Registration life stream conference ‘Cultural perceptions of Safety’ open

21 & 22 January 2021
Open University

On Thursday 21st and Friday 22nd of January 2021, the Humanities Faculty of the Open University of the Netherlands in collaboration with the Huizinga Institute, the Netherlands Research School for Cultural History, organizes the international conference ‘Cultural perceptions of safety. Reflecting on modern and pre-modern feelings of safety in literature, philosophy, art and history’.

This two-day conference will bring together scholars from eight different countries and various humanities disciplines to pursue fluctuations in conceptualizations, expressions and feelings of safety over time as well as in cultures of surveillance and safety practices. Speakers will address a variety of topics, ranging from narratives and visual discourses of (un)safety, to representations and imaginations of places and spaces of safety and regulations to ensure safety.

You can now register for the online conference. The conference is open to scholars, PhD’s and research master students from all humanities disciplines and those from other disciplines that are interested in the study of cultural perceptions of safety. You can register for the complete conference program or certain timeslots via the website. For registration and the full conference program go to the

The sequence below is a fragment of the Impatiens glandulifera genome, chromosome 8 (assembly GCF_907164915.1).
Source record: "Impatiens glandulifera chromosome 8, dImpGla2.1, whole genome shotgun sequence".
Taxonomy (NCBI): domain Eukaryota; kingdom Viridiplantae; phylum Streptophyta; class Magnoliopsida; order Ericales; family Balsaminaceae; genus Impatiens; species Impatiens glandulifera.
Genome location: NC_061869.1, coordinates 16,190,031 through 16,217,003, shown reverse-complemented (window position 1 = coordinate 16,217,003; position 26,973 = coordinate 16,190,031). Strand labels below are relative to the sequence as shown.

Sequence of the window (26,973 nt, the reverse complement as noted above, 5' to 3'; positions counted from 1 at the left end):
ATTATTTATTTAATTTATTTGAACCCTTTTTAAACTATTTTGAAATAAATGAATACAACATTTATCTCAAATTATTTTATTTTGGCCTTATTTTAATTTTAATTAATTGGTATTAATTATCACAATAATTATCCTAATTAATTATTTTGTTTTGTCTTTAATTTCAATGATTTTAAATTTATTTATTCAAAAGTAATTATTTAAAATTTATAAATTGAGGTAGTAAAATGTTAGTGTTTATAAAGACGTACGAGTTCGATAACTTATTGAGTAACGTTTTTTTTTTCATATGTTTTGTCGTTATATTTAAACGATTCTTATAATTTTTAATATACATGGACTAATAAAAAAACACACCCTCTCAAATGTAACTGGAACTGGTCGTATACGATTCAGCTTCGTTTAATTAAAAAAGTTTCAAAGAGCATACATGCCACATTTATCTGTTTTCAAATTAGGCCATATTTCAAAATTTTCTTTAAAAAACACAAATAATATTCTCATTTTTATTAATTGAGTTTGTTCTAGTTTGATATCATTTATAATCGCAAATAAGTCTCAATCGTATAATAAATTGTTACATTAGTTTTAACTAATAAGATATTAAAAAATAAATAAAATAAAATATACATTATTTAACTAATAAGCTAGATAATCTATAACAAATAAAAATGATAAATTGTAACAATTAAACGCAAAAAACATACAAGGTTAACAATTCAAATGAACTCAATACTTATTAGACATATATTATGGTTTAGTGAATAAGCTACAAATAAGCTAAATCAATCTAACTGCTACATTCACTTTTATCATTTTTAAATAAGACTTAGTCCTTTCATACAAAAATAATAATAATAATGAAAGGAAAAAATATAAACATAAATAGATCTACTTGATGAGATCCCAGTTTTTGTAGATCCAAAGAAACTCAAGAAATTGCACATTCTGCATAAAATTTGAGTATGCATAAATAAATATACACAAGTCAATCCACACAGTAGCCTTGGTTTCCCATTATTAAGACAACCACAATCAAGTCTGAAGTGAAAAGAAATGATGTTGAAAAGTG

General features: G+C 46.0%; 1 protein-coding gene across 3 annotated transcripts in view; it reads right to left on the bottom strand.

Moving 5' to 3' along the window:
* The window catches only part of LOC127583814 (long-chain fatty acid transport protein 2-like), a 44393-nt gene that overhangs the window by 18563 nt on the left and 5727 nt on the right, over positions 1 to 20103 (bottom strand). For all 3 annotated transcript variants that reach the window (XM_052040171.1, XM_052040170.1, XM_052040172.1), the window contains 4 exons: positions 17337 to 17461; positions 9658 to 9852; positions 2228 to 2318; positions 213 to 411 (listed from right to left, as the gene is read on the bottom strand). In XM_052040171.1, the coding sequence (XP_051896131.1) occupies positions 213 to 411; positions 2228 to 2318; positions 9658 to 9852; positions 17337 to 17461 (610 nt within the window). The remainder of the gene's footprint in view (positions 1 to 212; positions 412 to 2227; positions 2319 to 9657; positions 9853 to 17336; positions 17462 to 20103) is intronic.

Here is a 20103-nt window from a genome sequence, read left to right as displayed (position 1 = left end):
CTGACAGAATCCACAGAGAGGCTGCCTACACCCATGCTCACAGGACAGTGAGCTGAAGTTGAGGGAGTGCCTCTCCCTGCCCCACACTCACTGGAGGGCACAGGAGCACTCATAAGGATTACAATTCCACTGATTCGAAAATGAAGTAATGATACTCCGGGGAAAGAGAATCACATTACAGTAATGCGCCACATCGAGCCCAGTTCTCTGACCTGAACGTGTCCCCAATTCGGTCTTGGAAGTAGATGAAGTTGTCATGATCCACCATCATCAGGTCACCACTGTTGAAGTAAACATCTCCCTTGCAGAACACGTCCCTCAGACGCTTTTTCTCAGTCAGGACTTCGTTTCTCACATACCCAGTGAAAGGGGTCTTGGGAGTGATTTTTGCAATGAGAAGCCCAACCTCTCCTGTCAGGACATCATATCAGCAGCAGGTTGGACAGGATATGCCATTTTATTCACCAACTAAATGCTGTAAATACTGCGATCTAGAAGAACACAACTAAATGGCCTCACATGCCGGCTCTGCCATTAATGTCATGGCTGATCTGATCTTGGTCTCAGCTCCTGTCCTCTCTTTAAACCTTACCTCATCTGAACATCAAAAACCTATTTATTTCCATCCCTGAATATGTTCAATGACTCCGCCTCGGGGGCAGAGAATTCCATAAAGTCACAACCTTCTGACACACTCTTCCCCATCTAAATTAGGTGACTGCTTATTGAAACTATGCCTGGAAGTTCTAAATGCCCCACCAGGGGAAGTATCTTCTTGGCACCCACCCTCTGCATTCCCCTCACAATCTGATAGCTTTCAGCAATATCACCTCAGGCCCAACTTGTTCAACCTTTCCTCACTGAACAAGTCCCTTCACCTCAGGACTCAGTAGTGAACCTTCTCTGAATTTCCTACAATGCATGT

Confirmed keynote speakers

Prof. dr. Nils Büttner
Nils Büttner is a professor ordinarius of Art History at the State Academy of Arts Stuttgart and member of the Centrum Rubenianum vzw. He specialises in the visual culture of Germany and the Netherlands from the fifteenth to the seventeenth centuries. He has published monographs on Hieronymus Bosch, Pieter Bruegel, Rubens, Rembrandt and Vermeer, as well as a History of landscape painting and books on the history of drawings and prints. He has also written numerous catalogue essays and has served as a curator for several museum exhibitions.

Prof. dr. Eddo Evink
Eddo Evink is Professor in Philosophy at the Open University in the Netherlands and Assistant Professor in History of Modern Philosophy at the Faculty of Philosophy of the University of Groningen, the Netherlands. His main areas of research contain phenomenology, hermeneutics, metaphysics, philosophy of the humanities and philosophy of art. He recently published Transcendence and Inscription. Jacques Derrida on Metaphysics, Ethics and Religion, Nordhausen: Traugott Bautz, 2019.

Prof. dr. Beatrice de Graaf